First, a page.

Those who interpret the value of art have a choice in interpreting the artist’s way of being—whether viewing the artist as a self-centred kind of contingent existence with a doubtful contribution to public culture or acknowledging precisely how this care for the self might be timely and vital to an expanding “ideology of needlessness”20 that continues to undermine our human and historical need for self-development and understanding our Being in our experience. If we are willing to open up our choices of interpretation and, more importantly, activate our capacity for empathy, we have a chance of seeing artists as visionary beings21 who perhaps have a vulnerable voice and who may not necessarily be forthcoming or eloquent about what they do but who are already participating in public life as full human beings. This choice does not immediately make artists leaders in society, just as this does not make any other member of our citizenery leaders. My point is that equal attention is owed to what leaders do for themselves as to what they do for others as an essential component of good leadership. When artists themselves are encouraged to bring this self-governing capacity to consciousness, to recognize this as a moral capacity that they too can flourish in, there is a chance that the process of the valuing of art may look different from its market value and its instrumentalized function for social, cultural, and political change. Our shared public life can present more layers of meaning that are yet unresolved but are full of potential to be engaged with, and this may lead to a different way of distributing the authority of art—from goods determined by systems of valuation after they are made to a constituent element of the well-being of humanity. There are always honour and glory to be distributed, but so, too, the vulnerability and incommensurability of human life and how uncertainties and self-doubt are but a vital part of human expression.

The last question then becomes: Can artists be motivated to regard themselves as leaders? I don''t know. But if society cannot shake up the way it one-sidedly encourages only some, rather than all citizens, to lead and to aspire to lead, I would say, what an awful waste!

1 “Stairwell spaces” are located under the stairwells of three- to ten-storey buildings, commonly known as tong lau. They are crucial components of the cultural fabric of Hong Kong and are undergoing urban transformation. Efforts to document or recall memories of them have been made in recent years in such projects as “Kwun Tong Culture and Histories,” an online “participatory, web-based, interactive, and locative archive” on community history, founded in 2009 by artist Anson Mak and currently supported by twenty contributors in response to the Hong Kong SAR government’s urban renewal plan of the district of Kwun Tong: http://www.kwuntongculture.hk/en/home.php?op=cat&id=22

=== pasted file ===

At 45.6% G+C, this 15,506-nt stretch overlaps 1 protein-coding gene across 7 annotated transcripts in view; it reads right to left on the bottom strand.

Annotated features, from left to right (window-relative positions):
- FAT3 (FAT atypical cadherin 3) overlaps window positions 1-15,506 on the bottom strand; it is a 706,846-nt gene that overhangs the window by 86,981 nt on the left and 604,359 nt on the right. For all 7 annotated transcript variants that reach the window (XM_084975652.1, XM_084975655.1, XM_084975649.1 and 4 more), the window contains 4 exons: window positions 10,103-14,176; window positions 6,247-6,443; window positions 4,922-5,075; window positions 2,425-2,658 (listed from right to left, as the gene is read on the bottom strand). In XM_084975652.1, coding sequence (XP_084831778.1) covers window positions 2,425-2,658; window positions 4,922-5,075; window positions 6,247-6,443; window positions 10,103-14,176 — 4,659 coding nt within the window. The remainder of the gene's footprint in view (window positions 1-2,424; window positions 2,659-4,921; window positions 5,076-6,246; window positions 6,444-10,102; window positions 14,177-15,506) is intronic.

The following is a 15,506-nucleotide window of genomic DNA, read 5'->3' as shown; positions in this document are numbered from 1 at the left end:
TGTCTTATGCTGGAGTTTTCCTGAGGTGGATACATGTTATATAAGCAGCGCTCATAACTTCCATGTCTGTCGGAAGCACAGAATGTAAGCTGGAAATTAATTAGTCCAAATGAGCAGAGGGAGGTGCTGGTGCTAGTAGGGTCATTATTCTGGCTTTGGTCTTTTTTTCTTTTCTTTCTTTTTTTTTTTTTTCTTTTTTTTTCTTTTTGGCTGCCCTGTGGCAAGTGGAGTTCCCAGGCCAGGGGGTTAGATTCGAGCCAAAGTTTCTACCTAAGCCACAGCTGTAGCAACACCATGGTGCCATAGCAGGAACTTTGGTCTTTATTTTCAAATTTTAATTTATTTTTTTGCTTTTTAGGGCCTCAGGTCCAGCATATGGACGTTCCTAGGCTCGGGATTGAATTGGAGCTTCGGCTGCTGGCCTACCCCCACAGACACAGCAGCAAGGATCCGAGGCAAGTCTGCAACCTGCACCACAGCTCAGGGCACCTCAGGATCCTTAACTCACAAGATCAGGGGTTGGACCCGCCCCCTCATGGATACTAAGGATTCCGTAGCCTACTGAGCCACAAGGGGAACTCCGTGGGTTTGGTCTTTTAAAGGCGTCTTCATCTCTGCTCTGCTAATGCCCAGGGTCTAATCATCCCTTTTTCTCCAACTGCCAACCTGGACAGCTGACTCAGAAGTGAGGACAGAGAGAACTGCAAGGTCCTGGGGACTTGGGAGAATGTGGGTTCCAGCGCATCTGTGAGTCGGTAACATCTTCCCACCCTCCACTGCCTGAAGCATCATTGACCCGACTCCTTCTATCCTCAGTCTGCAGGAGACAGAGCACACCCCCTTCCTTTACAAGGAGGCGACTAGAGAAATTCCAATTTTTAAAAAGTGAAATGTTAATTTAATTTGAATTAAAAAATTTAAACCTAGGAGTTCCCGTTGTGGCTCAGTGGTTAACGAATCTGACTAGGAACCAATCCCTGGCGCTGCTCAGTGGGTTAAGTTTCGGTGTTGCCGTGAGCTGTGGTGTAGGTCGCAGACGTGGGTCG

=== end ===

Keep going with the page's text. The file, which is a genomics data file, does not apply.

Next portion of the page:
2 E-mail conversation between the author and Enoch Cheng, October 11, 2015.

3 Ibid.

4 Ibid.

5 E-mail conversation between the author and Enoch Cheng, January 4, 2016.

6 The duration of FearLess is 17 mins., 49 secs. 

7 E-mail conversation between the author and Enoch Cheng, March 7, 2016.

8 E-mail conversation between the author and Enoch Cheng, March 3, 2016.

9 Skype conversation between the author and Enoch Cheng, October 10, 2016.

10 See Timothy Fuller, ed., Leading and Leadership (Indiana: University of Notre Dame Press, 2000); Richard Hall, David Grant, and Joseph Raelin, eds., Leadership Development and Practice, vols. 1 and 4 (London: Sage, 2015); Martin Gerner, Lead Agency: UNESCO’s Global Leadership and Co-ordination Role of the United Nations Decade of Education for Sustainable Development (2005–2014) (Frankfurt: Peter Lang Academic Research, 2015). A different but relatively rare emphasis on the importance of “how we are within ourselves” as a quality of leadership is recognized in Tony Humphreys’ Leadership with Consciousness (Cork, Ireland: Attic Press, 2011).

11 Skype conversation between the author and Enoch Cheng, October 10, 2016.

12 Ibid.

13 Hubert Dreyfus and Sean Dorrance, All Things Shining: Reading the Western Classics to Find Meaning in a Secular Age (New York: Free Press, 2011).

14 Interview with Man Mei-to, Café Ceres, Kowloon City, October 31, 2016.

15 Terence Irwin, trans., Aristotle, Nicomachean Ethics, second edition, (Indianapolis/ Cambridge: Hackett Publishing, 1999), 1168b5.

16 Hannah Arendt, Life of the Mind (New York: Houghton Mifflin Harcourt, 1981), 60.

17 Ibid., 75.

18 Ibid., 76.

19 Ibid., 86–7.

20 David Michael Levin, The Opening of Vision: Nihilism and the Postmodern Situation (New York: Routledge, 1988), 468.

21 Ibid., 3.

This article was first published in the May/June 2017 issue of Yishu: Journal of ContemporarChinese Art